A University of Iowa graduate student who is from Mumbai says none of his family and friends were killed in last week’s terror attacks, but 27-year-old Alok Shah knows people who lost loved ones.
"I’m just constantly calling my parents and my family back in Mumbai….and in addition to that just following it on-line, looking at all of the news stories and different blogs," Shah says. "There are a lot of really good sources on-line that during the entire crisis gave us pretty much an hour-by-hour update on what was going on so often it seemed that I knew more about what was happening than people in Mumbai themselves."
Two of the bomb blasts occurred less than half a mile from his home in Mumbai. Shah is old enough to remember the 1992 attacks in Mumbai. "Those actually were really bad because it consumed a lot more of the city. It just hadn’t hit South Mumbai which is where the terrorists focused their attacks this time," Shah says. "South Mumbai is basically the Manhattan of India, so to speak and it’s where the upper class and the rich people live and I think in 1992, most of that had gone completely untouched, so in a way we were sheltered."
Last week’s terror attacks focused on tourist sites and Shah says November, December and January are prime times for tourist traffic in India. "The weather is fabulous at this time so, you know, if you want to escape the Iowa winter or the New York winter, India is a great place to go," Shah says, "except, of course, when terrorists strike."
Shah, who earned a degree from Grinnell College in 2004, is a med student at the University of Iowa. "You know, it’s really nice. I’ve been getting calls and emails from people at the University of Iowa right now as well as people I’ve gotten to know over the years of being in the U.S. Everyone was concerned about my family and me," Shah says. "It’s really touching. It’s nice to know you’re halfway across the world, you home and your family can be under threat and you can still have a great support system."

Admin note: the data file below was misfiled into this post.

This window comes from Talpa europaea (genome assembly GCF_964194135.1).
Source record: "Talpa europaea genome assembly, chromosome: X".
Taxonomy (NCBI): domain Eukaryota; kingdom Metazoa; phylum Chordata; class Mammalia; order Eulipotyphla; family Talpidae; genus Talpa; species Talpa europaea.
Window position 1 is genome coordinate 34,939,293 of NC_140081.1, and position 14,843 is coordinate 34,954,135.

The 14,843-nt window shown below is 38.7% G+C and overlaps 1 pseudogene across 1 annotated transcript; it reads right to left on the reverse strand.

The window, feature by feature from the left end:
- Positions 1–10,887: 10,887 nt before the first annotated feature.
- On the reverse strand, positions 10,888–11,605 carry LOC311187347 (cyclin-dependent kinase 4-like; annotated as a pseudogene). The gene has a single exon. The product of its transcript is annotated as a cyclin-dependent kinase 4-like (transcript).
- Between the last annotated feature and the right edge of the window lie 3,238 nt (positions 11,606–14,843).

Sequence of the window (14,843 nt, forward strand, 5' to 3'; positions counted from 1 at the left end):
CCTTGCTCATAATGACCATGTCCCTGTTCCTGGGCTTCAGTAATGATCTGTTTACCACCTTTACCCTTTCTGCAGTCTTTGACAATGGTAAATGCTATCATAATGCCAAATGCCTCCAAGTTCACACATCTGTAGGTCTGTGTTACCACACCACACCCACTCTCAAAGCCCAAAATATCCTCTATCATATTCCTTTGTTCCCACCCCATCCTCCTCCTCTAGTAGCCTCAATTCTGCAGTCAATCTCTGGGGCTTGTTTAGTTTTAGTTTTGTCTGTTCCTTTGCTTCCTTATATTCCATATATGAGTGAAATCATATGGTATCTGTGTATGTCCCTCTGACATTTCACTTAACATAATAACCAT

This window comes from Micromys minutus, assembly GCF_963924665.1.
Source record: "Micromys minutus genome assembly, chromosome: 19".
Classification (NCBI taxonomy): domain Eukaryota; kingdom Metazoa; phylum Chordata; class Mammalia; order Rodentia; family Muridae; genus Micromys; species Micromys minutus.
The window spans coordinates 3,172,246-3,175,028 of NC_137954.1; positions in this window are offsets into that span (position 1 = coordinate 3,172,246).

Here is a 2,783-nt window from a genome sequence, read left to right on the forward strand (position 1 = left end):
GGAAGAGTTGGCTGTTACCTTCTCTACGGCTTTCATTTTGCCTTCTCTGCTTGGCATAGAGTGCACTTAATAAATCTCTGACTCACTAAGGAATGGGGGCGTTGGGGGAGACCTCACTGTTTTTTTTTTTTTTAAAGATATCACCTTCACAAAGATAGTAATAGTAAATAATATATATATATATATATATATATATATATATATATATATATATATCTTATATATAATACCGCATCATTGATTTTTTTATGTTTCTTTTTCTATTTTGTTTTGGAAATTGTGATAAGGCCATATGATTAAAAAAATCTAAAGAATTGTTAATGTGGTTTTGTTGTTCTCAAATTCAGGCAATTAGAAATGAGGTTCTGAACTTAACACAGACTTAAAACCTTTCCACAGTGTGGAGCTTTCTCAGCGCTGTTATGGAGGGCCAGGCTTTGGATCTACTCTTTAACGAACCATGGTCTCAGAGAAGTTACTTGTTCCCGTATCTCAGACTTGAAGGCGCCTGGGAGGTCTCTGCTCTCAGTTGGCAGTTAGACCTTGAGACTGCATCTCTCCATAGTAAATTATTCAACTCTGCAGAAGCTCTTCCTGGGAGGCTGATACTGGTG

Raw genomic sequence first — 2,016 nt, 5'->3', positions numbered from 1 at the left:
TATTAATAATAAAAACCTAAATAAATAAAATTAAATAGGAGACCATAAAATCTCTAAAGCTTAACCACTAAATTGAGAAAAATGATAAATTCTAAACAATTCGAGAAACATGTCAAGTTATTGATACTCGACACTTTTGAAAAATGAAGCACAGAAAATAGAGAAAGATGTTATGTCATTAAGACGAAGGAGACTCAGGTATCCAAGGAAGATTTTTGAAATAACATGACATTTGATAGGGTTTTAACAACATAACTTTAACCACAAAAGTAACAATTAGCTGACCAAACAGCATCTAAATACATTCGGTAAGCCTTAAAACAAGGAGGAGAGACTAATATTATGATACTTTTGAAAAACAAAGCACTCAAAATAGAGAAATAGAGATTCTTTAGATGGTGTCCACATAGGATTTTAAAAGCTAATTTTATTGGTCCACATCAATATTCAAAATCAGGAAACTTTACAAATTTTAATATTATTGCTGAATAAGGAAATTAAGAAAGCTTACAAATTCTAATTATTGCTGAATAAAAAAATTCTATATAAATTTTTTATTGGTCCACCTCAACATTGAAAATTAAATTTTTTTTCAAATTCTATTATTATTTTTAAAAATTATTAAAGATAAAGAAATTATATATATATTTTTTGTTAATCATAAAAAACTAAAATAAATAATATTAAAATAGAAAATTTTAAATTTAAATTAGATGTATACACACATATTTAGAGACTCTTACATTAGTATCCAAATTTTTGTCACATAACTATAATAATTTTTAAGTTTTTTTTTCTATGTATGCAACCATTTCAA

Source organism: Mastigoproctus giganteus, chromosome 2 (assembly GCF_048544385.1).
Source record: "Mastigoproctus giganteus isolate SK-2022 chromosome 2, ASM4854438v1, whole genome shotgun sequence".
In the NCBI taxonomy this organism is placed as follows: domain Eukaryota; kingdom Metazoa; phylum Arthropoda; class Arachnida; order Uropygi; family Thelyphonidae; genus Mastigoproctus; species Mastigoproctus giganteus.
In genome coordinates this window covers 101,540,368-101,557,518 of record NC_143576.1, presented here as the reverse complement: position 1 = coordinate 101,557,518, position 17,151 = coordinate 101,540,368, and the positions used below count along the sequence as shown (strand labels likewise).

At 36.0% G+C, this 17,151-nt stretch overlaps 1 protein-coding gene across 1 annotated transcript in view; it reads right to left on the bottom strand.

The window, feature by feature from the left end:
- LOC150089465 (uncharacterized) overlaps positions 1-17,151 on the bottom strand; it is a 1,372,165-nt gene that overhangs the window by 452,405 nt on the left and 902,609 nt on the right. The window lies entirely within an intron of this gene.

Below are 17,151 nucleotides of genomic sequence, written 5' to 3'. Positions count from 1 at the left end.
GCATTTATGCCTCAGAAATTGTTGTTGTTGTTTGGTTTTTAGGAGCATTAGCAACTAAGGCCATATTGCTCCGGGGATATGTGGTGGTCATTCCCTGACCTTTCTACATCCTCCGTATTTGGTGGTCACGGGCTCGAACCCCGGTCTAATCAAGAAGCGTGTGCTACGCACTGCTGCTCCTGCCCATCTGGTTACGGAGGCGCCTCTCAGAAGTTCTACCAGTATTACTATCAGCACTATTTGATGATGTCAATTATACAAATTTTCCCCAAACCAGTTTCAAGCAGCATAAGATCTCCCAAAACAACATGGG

Shah’s family tells him Mumbai is "back on its feet."
"My dad was, you know, working again and my mom was out and about, but I think there are some areas that are still under curfew," Shah says. "People I know are visiting the sites of damage…There’s a lot of people just going there to see what was going on and if there is any way that they can help."
Shah says he feels safe in Iowa City and wishes residents in his home city could feel that way again. "You know, it’s a shame that in this day and age so many people have to still live with this kind of violence and have to be afraid of their lives while just doing daily things — walking around, getting on with their daily lives," Shah says. "That’s one thing we never quite worry about things blowing up or people indiscriminately shooting at us and it’s nice to be secure. It would be great if more people could feel secure like we do."
Shah plans to fly back to Mumbai in February. "That’s all I was thinking of during this entire crisis, that I really just want to go back home, give my parents a hug, make sure everyone’s fine, just be there with them in this entire, but the soonest I can go home is February," Shah says. "If there was any way I could move it up, I definitely would."
Shah hopes to finish med school at the University of Iowa in May.